Greetings and happy summer!  Arrowhead Library System (ALS) has a long-standing commitment to maintaining a collection of current publication titles of interest to librarians, library staff and library trustees.  The collection is housed at the ALS Headquarters in Mountain Iron, but all titles can be requested via the online catalog (if you have a borrower’s card from an ALS library) or via the statewide MnLINK catalog (if you have a borrower’s card from Duluth Public Library).  If you have questions about borrowing titles from the ALS Professional Collection, feel free to call ALS staff!  Here are the latest additions to the ALS collection: 

The Collection All Around: Sharing Our Cities, Towns, and Natural Places

Jeffrey T. Davis
ALA Editions, 2017
021.2 DAV

Public libraries’ mission, skills, and position in their communities make them ideal facilitators of public access to local resources. In other words, the collection is all around, and libraries can help citizens discover historical, cultural, and natural riches that they might otherwise overlook. Providing smart planning and implementation advice, this guide shows public libraries how to make the most of these outreach opportunities. Using ideas drawn from libraries from around the country, it covers

  • why this type of initiative is important, demonstrating how this model strengthens libraries with regard to community and institutional support;
  • programs for brokering public access to cultural venues via ticketing platforms;
  • using library event calendars to feature the programs and meetings of other city agencies, community organizations, and affiliated institutions;
  • the joint use of library cards as IDs, for banking, and as parking/transit passes;
  • ways that libraries can act as guides to local resources, including such examples of “pathfinding” as historical/cultural walking tours, navigating social services, and providing guidance on government benefits and civic involvement;
  • parklets, crosswalk murals, food truck roundups, and other programs for extending the public library beyond its walls;
  • initiatives for improving access and connections to natural surroundings such as nature-play environments, offsite StoryWalks, nature maps, and circulating outdoor gear and state parks passes; and
  • talking points for new and existing partner buy-in, planning advice for getting started and managing the launch, budgeting guidance, technology considerations, and other helpful tips.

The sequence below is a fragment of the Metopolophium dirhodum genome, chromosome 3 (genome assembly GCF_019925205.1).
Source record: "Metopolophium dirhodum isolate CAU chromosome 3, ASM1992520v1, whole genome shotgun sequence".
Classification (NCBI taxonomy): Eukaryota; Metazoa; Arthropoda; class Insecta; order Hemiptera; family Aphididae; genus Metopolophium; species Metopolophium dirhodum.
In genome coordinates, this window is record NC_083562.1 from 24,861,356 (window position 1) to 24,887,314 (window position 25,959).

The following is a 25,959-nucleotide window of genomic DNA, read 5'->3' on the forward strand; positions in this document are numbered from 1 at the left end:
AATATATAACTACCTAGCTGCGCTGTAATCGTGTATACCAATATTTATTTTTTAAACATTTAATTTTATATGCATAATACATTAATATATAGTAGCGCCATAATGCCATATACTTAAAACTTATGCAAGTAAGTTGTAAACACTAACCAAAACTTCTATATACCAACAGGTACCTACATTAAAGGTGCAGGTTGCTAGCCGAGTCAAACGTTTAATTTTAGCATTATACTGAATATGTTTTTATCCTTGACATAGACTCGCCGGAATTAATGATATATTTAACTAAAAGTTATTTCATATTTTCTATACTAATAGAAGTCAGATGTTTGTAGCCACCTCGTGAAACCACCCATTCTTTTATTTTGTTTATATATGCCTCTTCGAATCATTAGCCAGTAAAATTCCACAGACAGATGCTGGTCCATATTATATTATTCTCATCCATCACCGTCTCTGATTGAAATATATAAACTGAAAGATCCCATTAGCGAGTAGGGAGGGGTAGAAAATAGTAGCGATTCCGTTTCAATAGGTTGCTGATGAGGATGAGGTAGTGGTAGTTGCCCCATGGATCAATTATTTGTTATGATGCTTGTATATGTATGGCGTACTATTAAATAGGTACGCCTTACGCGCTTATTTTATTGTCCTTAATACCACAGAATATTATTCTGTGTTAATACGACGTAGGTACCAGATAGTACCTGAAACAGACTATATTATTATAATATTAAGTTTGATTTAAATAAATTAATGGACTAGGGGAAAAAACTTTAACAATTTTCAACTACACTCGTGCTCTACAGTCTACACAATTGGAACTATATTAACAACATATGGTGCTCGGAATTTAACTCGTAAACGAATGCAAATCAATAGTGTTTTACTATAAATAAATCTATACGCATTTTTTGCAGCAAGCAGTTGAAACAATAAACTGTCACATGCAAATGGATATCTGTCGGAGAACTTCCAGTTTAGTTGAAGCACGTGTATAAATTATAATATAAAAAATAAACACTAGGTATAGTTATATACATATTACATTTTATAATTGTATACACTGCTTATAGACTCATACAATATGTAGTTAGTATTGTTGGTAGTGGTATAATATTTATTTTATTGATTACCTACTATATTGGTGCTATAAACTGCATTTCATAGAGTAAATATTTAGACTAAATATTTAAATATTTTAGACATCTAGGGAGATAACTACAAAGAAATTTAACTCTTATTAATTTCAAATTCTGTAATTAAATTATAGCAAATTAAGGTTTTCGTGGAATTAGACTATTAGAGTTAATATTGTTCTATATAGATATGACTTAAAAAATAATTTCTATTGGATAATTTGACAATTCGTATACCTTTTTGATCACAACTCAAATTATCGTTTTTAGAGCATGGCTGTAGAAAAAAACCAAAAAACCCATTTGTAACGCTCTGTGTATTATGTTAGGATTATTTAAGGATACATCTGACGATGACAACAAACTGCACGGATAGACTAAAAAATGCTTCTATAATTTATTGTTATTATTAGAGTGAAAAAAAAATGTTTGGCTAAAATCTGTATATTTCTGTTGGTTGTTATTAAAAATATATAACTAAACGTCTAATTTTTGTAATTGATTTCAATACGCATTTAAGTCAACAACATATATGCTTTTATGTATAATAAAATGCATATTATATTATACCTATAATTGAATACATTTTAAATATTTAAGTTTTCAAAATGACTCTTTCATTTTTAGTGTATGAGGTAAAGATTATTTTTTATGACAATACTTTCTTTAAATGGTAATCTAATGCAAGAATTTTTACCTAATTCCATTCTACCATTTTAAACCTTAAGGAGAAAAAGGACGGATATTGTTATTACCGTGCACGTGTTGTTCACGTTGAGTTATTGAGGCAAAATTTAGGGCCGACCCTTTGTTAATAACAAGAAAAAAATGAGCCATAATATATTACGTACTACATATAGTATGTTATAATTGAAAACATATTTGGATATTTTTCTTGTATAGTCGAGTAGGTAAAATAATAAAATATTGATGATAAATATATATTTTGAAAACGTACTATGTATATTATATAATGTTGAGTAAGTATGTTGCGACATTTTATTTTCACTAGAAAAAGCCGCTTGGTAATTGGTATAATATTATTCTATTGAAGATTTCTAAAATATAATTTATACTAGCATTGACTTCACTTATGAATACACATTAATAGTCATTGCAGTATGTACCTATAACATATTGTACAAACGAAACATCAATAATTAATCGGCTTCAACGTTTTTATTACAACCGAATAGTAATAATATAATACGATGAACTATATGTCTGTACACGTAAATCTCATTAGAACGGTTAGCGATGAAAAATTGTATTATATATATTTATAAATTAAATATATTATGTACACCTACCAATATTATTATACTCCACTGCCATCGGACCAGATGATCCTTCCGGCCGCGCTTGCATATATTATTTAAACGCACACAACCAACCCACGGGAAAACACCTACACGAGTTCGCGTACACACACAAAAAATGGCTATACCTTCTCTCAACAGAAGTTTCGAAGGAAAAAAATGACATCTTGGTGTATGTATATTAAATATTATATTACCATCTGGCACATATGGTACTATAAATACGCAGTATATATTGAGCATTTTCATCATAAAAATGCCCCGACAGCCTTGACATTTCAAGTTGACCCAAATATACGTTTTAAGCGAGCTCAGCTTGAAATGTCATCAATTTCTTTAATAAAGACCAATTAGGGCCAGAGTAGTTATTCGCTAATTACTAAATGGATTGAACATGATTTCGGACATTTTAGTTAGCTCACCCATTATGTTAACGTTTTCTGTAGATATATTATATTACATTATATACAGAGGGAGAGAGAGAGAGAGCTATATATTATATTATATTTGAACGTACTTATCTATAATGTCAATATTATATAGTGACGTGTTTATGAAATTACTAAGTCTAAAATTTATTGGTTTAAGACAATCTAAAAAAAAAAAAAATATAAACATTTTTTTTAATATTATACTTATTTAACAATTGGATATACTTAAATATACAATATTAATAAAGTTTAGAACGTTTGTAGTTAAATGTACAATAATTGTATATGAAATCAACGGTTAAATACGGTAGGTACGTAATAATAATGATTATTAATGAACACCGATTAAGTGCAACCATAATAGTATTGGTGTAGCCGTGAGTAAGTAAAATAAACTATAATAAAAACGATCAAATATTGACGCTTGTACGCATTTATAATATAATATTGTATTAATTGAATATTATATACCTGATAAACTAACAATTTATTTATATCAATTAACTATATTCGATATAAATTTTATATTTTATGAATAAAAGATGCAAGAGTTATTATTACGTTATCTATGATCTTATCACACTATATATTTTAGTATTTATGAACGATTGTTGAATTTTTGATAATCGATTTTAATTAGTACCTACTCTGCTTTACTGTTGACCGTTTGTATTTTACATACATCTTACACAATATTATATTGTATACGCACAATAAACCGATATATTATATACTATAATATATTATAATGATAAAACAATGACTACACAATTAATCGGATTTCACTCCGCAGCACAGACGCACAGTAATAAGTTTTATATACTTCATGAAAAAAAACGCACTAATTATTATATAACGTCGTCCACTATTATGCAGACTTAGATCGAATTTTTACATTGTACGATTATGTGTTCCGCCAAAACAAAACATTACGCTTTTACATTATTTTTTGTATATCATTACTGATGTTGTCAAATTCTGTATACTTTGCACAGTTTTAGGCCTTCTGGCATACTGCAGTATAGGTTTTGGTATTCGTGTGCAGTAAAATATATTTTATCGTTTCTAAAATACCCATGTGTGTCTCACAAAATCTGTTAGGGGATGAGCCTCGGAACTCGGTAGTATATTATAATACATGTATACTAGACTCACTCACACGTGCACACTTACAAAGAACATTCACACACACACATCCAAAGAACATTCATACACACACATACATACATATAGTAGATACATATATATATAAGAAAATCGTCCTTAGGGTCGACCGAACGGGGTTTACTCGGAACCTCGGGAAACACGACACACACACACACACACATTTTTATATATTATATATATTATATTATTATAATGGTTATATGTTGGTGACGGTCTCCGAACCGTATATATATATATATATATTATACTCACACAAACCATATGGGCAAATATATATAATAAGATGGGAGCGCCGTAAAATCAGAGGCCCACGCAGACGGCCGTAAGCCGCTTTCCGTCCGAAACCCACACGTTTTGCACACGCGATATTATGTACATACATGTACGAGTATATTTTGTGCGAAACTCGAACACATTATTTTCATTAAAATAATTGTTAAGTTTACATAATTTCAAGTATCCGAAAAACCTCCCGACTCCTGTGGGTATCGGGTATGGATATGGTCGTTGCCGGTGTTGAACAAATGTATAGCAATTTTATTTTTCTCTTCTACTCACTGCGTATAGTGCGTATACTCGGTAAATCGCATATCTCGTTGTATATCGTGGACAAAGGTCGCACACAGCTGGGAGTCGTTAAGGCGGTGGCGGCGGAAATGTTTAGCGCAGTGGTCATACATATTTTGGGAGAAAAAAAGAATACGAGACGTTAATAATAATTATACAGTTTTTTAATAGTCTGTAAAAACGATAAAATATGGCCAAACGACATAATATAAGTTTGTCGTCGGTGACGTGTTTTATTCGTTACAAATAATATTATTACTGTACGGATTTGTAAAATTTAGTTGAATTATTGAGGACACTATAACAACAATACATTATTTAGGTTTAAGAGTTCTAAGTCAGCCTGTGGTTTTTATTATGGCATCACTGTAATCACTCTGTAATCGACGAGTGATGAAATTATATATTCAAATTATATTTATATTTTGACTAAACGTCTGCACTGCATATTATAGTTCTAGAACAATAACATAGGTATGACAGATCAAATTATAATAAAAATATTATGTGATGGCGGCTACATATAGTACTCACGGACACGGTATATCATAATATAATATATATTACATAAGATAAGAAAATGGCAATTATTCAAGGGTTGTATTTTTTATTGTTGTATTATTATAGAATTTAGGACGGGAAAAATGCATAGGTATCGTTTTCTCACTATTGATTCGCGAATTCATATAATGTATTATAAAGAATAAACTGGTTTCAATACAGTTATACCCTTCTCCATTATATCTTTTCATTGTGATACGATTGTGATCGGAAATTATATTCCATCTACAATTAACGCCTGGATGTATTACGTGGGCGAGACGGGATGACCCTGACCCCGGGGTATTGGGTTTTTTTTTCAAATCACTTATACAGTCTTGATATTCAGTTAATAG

This book offers up dozens of great ways that public libraries can leverage their strengths and enrich their communities.

Winning Elections and Influencing Politicians for Library Funding
Patrick “PC” Sweeney and John Chrastka
Neal-Schuman, 2017
021.830973 SWE

As the saying goes, all politics is local. And 90% of funding for public libraries comes from the will of local politicians and, in turn, from local voters. So it’s urgent that librarians, library supporters, and anyone interested in running an election or campaign for a library understand the strategies, resources, and tactics necessary for positive political action. Whether election day is four months away or four years away, there are immediate steps library leaders and local library ballot committees should take to help secure a successful ballot initiative later. Written by two experienced library campaigners, this action-driven manual for anyone running a political campaign for libraries dives into

  • proven successful campaigning techniques for rural, suburban, and urban settings;
  • expert analysis on how political perceptions are formed, how political power works, and ways libraries can reach funding or political goals;
  • starting the discussion internally;
  • the right approach to setting up the committee structure, and identifying the core leadership team for the committee;
  • tips on networking, cultivating good relationships with the power players in the community, and building a winning coalition;
  • canvassing and direct voter contact;
  • responding effectively to opposition, including voters who habitually resist taxes or library funding increases;
  • the differences between paid media and earned media; and
  • best practices for marketing and message development, fundraising, volunteer engagement, and other key areas.